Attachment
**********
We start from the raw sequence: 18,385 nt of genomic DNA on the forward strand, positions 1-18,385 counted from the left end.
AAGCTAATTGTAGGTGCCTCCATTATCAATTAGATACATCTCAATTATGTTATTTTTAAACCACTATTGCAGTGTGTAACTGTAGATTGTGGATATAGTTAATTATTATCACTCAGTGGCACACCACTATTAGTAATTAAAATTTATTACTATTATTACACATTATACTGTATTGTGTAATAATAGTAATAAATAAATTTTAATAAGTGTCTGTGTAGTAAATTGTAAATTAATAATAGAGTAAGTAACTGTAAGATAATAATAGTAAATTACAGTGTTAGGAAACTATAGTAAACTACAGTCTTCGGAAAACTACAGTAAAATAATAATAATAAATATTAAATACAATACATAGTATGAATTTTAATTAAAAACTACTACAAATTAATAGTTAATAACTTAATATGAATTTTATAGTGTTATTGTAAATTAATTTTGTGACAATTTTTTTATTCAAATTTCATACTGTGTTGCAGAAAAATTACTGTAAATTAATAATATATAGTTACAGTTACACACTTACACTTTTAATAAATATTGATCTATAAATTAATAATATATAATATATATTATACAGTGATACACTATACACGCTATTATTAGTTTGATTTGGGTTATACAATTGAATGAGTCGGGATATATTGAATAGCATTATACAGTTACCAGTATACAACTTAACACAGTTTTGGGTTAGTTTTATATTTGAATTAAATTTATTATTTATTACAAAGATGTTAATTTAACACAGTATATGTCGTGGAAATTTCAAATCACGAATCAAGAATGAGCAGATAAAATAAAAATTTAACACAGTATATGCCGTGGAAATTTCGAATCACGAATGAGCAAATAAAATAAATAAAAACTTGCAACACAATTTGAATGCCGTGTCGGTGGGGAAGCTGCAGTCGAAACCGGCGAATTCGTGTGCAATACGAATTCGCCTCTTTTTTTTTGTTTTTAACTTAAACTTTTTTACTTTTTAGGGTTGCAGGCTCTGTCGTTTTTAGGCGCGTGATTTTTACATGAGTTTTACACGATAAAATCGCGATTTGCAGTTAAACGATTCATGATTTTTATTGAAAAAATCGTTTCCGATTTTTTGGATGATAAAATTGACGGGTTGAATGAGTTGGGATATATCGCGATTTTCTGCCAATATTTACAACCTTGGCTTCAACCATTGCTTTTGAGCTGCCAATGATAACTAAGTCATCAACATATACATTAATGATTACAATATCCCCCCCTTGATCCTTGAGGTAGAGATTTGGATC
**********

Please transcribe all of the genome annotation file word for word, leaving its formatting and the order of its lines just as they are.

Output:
We start from the raw sequence: 18,385 nt of genomic DNA on the forward strand, positions 1-18,385 counted from the left end.
AAGCTAATTGTAGGTGCCTCCATTATCAATTAGATACATCTCAATTATGTTATTTTTAAACCACTATTGCAGTGTGTAACTGTAGATTGTGGATATAGTTAATTATTATCACTCAGTGGCACACCACTATTAGTAATTAAAATTTATTACTATTATTACACATTATACTGTATTGTGTAATAATAGTAATAAATAAATTTTAATAAGTGTCTGTGTAGTAAATTGTAAATTAATAATAGAGTAAGTAACTGTAAGATAATAATAGTAAATTACAGTGTTAGGAAACTATAGTAAACTACAGTCTTCGGAAAACTACAGTAAAATAATAATAATAAATATTAAATACAATACATAGTATGAATTTTAATTAAAAACTACTACAAATTAATAGTTAATAACTTAATATGAATTTTATAGTGTTATTGTAAATTAATTTTGTGACAATTTTTTTATTCAAATTTCATACTGTGTTGCAGAAAAATTACTGTAAATTAATAATATATAGTTACAGTTACACACTTACACTTTTAATAAATATTGATCTATAAATTAATAATATATAATATATATTATACAGTGATACACTATACACGCTATTATTAGTTTGATTTGGGTTATACAATTGAATGAGTCGGGATATATTGAATAGCATTATACAGTTACCAGTATACAACTTAACACAGTTTTGGGTTAGTTTTATATTTGAATTAAATTTATTATTTATTACAAAGATGTTAATTTAACACAGTATATGTCGTGGAAATTTCAAATCACGAATCAAGAATGAGCAGATAAAATAAAAATTTAACACAGTATATGCCGTGGAAATTTCGAATCACGAATGAGCAAATAAAATAAATAAAAACTTGCAACACAATTTGAATGCCGTGTCGGTGGGGAAGCTGCAGTCGAAACCGGCGAATTCGTGTGCAATACGAATTCGCCTCTTTTTTTTTGTTTTTAACTTAAACTTTTTTACTTTTTAGGGTTGCAGGCTCTGTCGTTTTTAGGCGCGTGATTTTTACATGAGTTTTACACGATAAAATCGCGATTTGCAGTTAAACGATTCATGATTTTTATTGAAAAAATCGTTTCCGATTTTTTGGATGATAAAATTGACGGGTTGAATGAGTTGGGATATATCGCGATTTTCTGCCAATATTTACAACCTTGGCTTCAACCATTGCTTTTGAGCTGCCAATGATAACTAAGTCATCAACATATACATTAATGATTACAATATCCCCCCCTTGATCCTTGAGGTAGAGATTTGGATC